An advisory report by commissioners at the Cairo Administrative Court, issued on Saturday, recommended the disbanding of the Muslim Brotherhood’s Freedom and Justice Party.
In October, the court postponed its verdict to 16 November on the case pending the consultative report. The report is not binding for judges considering the case demanding the dissolution, which had been brought by Ahmed al-Fadaly, coordinator for the Independence Current, an alliance of leftist political parties.
The report directed for the dissolution of the party, the sequestration of its funds and adding them to state treasury. The document said the party no longer exists in light of the 30 June revolt against toppled president Mohamed Morsy, a former senior leader in the party.
In his petition, Fadaly argued that the party had been established on religious grounds and as per directives from the Muslim Brotherhood. He said Egyptians revolted against the party on 30 June 2013, which required its dissolution.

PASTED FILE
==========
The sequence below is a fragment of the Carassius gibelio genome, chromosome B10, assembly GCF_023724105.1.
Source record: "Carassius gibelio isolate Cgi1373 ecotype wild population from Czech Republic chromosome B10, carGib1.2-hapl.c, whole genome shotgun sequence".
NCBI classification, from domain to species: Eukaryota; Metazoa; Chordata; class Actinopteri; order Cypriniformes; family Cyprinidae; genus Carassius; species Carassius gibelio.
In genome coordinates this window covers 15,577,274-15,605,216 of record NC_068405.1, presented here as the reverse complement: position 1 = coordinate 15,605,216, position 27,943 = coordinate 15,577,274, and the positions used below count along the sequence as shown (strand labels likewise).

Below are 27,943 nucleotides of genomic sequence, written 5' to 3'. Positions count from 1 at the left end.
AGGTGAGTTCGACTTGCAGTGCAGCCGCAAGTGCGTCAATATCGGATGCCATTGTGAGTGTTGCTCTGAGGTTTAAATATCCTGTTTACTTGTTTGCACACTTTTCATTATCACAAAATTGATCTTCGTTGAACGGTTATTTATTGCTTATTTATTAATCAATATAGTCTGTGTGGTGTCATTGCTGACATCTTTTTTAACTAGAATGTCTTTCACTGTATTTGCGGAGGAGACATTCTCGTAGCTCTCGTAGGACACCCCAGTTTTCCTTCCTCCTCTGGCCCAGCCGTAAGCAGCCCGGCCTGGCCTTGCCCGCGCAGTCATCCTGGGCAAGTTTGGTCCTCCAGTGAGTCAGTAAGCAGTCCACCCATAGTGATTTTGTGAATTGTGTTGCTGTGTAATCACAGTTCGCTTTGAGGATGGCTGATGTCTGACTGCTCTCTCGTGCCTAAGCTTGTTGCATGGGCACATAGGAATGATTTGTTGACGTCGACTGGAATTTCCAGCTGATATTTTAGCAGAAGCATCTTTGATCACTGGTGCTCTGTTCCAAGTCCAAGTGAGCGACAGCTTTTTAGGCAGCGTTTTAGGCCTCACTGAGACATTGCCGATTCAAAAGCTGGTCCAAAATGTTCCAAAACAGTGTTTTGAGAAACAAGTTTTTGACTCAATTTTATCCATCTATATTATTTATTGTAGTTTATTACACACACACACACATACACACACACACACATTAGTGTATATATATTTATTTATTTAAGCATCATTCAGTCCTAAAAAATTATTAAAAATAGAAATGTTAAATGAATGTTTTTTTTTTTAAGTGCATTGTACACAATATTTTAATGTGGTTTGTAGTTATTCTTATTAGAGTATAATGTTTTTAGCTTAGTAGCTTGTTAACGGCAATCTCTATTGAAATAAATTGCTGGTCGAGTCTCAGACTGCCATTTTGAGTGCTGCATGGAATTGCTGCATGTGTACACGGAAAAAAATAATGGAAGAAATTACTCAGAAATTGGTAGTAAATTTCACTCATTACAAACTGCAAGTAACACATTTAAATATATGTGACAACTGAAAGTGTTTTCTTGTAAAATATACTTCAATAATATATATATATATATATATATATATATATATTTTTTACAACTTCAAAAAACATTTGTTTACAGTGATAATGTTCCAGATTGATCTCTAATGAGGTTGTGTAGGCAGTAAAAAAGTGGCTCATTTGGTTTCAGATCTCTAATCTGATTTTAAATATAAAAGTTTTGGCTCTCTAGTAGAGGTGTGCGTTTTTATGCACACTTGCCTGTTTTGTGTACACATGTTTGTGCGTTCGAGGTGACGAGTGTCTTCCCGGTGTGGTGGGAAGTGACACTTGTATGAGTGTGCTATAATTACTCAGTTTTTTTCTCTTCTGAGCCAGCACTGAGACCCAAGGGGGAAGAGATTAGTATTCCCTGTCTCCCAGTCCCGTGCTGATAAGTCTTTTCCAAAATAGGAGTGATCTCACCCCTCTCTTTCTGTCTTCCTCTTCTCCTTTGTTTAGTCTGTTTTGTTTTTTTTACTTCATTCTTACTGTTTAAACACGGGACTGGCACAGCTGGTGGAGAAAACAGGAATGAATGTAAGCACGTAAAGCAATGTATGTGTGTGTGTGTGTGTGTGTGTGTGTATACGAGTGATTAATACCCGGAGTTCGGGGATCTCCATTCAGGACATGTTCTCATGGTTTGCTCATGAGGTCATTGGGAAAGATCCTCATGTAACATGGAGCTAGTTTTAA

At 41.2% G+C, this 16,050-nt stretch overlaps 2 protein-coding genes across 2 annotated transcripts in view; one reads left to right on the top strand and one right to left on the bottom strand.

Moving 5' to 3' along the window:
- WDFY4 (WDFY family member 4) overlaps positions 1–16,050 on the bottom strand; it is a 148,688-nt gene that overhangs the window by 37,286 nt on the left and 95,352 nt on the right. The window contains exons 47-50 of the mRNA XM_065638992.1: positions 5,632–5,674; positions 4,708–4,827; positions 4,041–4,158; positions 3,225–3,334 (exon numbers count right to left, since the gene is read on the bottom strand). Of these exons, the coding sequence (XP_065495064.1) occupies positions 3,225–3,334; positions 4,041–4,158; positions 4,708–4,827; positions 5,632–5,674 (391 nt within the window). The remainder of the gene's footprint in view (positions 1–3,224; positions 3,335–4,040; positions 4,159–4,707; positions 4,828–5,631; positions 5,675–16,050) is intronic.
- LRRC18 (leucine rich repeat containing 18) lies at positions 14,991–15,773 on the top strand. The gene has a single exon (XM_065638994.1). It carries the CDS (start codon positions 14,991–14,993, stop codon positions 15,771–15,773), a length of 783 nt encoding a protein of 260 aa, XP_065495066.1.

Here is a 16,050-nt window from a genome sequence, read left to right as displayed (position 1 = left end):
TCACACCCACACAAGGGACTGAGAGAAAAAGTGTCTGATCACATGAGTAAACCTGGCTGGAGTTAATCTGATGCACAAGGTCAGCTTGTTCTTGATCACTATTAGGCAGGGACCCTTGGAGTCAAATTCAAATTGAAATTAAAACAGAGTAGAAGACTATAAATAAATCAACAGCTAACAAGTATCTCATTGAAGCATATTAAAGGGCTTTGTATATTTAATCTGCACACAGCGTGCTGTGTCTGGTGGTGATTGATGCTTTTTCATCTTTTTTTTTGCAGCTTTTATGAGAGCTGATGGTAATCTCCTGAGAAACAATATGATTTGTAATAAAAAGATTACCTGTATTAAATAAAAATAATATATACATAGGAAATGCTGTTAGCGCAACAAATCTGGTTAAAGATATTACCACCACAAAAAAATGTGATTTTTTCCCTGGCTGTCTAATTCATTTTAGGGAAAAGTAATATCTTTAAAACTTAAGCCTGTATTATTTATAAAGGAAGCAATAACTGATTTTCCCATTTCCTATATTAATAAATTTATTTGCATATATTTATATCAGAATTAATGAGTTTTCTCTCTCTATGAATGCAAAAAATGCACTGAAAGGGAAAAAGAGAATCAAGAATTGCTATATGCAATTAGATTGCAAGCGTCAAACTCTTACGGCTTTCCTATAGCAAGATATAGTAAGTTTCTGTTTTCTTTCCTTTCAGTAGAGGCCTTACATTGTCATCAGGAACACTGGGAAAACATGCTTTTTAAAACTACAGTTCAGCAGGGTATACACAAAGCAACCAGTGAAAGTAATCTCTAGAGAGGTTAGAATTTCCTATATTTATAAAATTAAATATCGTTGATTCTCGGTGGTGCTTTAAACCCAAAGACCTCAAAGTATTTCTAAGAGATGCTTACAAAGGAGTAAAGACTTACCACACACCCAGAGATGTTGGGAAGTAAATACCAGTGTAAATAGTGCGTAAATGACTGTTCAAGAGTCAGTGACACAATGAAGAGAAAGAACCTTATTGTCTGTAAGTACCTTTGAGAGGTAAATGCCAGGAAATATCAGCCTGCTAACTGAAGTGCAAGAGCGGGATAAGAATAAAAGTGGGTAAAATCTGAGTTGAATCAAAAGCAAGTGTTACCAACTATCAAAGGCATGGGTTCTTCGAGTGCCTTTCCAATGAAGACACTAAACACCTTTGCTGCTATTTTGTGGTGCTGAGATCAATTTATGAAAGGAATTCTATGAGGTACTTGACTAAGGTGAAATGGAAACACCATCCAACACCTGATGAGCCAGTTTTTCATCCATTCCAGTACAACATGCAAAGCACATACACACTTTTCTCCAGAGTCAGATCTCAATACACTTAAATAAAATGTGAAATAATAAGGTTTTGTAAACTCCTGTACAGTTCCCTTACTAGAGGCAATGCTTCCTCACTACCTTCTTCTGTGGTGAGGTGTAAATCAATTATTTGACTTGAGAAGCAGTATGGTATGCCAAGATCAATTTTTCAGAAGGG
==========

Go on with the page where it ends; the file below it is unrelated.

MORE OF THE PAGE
A separate court ruling earlier this month had upheld a previous verdict disbanding the Muslim Brotherhood’s NGO.
Mohamed al-Sisi, a member at the FJP’s legal committee, said the party is more concerned with "revolutionary mobility" than a court verdict dissolving the party. “We believe that by the end of the coup, partisan life will return to pre-30 June,” al-Sisi told Al-Masry Al-Youm.
Sisi said the Administrative Court’s report was “predictable” and “politicized”, accusing the judiciary of issuing judgement that toes the regime’s line. He argued that there is no point in maintaining the party under the “coup”. “Our top concern is to struggle against all consequences of the existence of the current authorities,” he said.
“The existence of current political parties is contingent on the fall of security agencies. Banning one party does not mean it is illegal, and the survival of any does not mean it is legitimate,” al-Sisi added.
Edited translation from MENA